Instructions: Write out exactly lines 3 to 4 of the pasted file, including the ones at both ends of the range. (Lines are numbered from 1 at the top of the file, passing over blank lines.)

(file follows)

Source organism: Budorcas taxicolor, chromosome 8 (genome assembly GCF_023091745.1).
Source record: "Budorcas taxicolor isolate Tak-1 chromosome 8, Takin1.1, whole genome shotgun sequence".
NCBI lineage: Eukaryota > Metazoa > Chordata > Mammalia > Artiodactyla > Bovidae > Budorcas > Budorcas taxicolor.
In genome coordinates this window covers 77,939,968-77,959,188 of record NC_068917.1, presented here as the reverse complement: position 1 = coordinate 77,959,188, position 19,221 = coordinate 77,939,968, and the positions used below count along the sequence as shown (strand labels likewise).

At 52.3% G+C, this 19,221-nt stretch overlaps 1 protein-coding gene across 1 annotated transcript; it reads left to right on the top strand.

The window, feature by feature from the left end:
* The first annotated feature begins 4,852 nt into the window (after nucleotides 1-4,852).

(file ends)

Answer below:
NCBI lineage: Eukaryota > Metazoa > Chordata > Mammalia > Artiodactyla > Bovidae > Budorcas > Budorcas taxicolor.
In genome coordinates this window covers 77,939,968-77,959,188 of record NC_068917.1, presented here as the reverse complement: position 1 = coordinate 77,959,188, position 19,221 = coordinate 77,939,968, and the positions used below count along the sequence as shown (strand labels likewise).